"At the beginning of the year," reports Susan Page of USA Today, "50% of Americans in the USA Today/CNN/Gallup Poll said that the war in Iraq was a mistake. Through the year, views on that question have been fluid, bouncing above 50% and then dropping below it four times." -- According to Page, this means that "Successful elections [on Dec. 15] for the Iraqi National Assembly could sustain public support for the war and strengthen Bush's hand in countering increasingly aggressive criticism by Democrats." -- American public opinion on the Iraq war is following a pattern that is different from that observed in the Vietnam War. -- Then, there was a "steady erosion of support for the Vietnam war in the 1960s and 1970s." -- The view that the war was a mistake "gradually increased from the Tet offensive in January 1968 until the last U.S. troops withdrew in 1973. Only once in 13 Gallup polls during that time did public opinion move in the other direction by a statistically significant margin." -- Reading this analysis, questions asked by Harold Pinter last week in accepting the 2005 Nobel Prize for Literature come to mind: " What has happened to our moral sensibility? Did we ever have any? What do these words mean? Do they refer to a term very rarely employed these days -- conscience? A conscience to do not only with our own acts but to do with our shared responsibility in the acts of others? Is all this dead?" -- So do Martin Luther King Jr.'s words on Apr. 4, 1967: "A nation that continues year after year to spend more money on military defense than on programs of social uplift is approaching spiritual death." -- For a recent discussion of the meaning of King's sentence for the U.S. in 2005, see Paul Street's "Think Piece: The Spiritual Death of a Nation," (.pdf) in the Black Commentator of Nov. 3, 2005....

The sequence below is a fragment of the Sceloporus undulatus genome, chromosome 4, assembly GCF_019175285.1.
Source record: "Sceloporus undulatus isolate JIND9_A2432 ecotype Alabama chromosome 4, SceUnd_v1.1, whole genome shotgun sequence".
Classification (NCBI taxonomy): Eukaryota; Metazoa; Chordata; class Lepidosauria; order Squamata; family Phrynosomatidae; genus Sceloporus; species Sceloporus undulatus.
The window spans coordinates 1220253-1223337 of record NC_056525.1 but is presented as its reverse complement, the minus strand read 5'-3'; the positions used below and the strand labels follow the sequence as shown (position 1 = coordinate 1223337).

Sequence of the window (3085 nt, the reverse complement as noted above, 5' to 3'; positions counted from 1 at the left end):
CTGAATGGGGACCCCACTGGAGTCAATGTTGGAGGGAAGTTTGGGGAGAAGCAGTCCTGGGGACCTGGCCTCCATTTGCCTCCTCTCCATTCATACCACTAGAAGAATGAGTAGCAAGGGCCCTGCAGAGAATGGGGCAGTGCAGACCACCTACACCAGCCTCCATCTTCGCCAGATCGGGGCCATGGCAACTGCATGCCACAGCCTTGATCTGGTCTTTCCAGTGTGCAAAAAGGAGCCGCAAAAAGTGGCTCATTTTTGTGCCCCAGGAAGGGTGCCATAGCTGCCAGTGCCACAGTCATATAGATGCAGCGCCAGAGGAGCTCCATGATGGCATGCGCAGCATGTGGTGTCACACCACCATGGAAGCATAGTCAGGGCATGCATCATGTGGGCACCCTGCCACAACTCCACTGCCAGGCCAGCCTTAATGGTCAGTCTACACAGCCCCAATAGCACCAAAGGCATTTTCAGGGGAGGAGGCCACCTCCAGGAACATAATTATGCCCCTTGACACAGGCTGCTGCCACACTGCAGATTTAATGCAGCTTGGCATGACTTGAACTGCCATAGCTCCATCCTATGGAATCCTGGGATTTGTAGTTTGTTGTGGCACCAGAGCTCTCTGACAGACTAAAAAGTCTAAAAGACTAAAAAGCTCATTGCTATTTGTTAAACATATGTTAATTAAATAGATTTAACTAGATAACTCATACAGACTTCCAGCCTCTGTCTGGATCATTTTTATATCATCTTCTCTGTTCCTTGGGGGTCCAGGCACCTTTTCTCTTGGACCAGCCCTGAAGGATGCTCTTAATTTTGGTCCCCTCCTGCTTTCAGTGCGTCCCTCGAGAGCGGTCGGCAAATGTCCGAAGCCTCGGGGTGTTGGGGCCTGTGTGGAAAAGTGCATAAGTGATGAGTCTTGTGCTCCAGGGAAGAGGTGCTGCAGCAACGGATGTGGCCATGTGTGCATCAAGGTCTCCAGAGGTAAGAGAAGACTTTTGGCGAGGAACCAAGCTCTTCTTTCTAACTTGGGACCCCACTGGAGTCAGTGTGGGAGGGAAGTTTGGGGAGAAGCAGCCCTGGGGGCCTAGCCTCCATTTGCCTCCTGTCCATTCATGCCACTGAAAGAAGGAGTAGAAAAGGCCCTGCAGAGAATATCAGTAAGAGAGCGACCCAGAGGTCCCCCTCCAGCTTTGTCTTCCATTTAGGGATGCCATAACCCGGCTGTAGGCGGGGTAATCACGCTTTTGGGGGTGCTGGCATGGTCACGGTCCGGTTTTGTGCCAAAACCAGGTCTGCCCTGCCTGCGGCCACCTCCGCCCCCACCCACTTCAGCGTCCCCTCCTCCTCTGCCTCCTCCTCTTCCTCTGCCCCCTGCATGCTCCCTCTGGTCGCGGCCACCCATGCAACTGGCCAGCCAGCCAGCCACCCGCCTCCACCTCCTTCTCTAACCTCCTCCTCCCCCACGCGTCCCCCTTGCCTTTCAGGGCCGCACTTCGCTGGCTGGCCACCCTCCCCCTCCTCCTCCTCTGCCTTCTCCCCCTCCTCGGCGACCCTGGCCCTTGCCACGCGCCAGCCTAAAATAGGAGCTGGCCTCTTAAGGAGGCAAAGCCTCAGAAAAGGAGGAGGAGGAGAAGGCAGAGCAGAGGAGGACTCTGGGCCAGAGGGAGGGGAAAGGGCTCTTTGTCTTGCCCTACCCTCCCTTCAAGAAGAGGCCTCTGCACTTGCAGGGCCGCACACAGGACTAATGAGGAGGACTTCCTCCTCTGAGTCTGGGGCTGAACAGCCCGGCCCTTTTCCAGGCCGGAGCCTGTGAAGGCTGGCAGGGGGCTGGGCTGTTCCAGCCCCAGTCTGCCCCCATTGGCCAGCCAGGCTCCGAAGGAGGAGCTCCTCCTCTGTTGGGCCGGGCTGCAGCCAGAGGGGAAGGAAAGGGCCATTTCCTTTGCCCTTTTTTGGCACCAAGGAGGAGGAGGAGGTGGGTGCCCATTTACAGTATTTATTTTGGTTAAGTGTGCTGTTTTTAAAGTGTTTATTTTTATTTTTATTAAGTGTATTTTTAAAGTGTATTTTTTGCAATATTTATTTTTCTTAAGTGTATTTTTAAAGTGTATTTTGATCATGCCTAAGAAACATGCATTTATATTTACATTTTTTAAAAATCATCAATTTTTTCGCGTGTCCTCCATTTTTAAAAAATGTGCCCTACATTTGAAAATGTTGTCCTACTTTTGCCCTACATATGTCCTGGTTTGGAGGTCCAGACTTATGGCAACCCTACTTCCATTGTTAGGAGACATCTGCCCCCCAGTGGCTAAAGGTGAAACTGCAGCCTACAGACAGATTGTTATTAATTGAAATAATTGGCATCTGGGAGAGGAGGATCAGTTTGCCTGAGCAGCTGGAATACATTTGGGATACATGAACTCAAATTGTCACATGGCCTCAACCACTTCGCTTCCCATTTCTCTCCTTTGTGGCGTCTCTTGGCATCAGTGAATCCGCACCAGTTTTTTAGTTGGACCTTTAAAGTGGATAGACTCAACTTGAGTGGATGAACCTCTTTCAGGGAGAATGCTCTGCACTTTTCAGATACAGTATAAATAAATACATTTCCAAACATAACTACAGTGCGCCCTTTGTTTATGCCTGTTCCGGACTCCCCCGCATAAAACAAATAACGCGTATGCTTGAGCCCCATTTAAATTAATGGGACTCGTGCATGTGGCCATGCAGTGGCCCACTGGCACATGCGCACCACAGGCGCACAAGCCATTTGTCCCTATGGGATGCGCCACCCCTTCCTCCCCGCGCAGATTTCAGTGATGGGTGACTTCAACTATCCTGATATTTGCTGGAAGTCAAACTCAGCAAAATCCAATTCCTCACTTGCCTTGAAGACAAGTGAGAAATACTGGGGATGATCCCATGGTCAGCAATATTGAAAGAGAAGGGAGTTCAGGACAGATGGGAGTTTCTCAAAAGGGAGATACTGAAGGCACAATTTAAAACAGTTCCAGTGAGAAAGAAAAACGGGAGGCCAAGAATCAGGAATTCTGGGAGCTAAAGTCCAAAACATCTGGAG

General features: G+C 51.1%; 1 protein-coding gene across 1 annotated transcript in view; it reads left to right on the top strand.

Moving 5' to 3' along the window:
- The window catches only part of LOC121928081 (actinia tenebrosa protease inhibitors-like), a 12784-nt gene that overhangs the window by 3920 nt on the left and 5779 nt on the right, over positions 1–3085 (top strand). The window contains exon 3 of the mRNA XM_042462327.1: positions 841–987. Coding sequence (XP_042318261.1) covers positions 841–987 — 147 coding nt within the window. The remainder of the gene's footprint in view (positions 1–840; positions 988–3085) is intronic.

VOTE MAY HAVE BIG IMPACT ON VIEWS OF IRAQ WAR
By Susan Page
December 14, 2005
WASHINGTON - President Bush isn't on the ballot in Baghdad, but he does have a lot riding on the Iraqi elections today -- including, perhaps, American support for the war that has defined his presidency.
Public opinion on Iraq has shifted repeatedly this year in response to U.S. casualties, upswings in violence, and political milestones. Successful elections for the Iraqi National Assembly could sustain public support for the war and strengthen Bush's hand in countering increasingly aggressive criticism by Democrats.
On the other hand, elections that are marred by violence or seem to stumble in the move toward democracy probably would fuel calls to speed the withdrawal of U.S. troops.
"For Bush, what's at stake is the ability to push ahead with this new plan to rally the public," says Christopher Gelpi, a political scientist at Duke University. His study of wartime public opinion with colleague Peter Feaver has been tapped by the White House in recent weeks. "He's had a series of speeches which have framed the Iraq issue in a way that is likely to prop up support some, but the election is his chance to connect that to real events."
The power of presidential rhetoric, after all, has its limits.
"Generally, I don't think words are what matters," says John Mueller, a professor of political science at Ohio State University and the author of Wars, Presidents and Public Opinion. "It's what's happening."